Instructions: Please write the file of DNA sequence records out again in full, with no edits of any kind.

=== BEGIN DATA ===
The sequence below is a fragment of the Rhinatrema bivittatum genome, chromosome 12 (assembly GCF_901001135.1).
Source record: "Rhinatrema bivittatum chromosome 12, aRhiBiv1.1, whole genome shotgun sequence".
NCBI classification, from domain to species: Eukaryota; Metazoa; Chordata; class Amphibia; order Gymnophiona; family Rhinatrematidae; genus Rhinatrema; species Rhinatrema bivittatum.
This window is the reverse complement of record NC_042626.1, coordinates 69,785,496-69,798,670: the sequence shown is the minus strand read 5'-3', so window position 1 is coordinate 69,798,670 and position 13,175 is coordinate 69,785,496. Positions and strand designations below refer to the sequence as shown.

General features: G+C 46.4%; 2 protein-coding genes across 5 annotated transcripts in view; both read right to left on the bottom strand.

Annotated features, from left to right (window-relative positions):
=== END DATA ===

The sequence below is a fragment of the Rhinatrema bivittatum genome, chromosome 12 (assembly GCF_901001135.1).
Source record: "Rhinatrema bivittatum chromosome 12, aRhiBiv1.1, whole genome shotgun sequence".
NCBI classification, from domain to species: Eukaryota; Metazoa; Chordata; class Amphibia; order Gymnophiona; family Rhinatrematidae; genus Rhinatrema; species Rhinatrema bivittatum.
This window is the reverse complement of record NC_042626.1, coordinates 69,785,496-69,798,670: the sequence shown is the minus strand read 5'-3', so window position 1 is coordinate 69,798,670 and position 13,175 is coordinate 69,785,496. Positions and strand designations below refer to the sequence as shown.

General features: G+C 46.4%; 2 protein-coding genes across 5 annotated transcripts in view; both read right to left on the bottom strand.

Annotated features, from left to right (window-relative positions):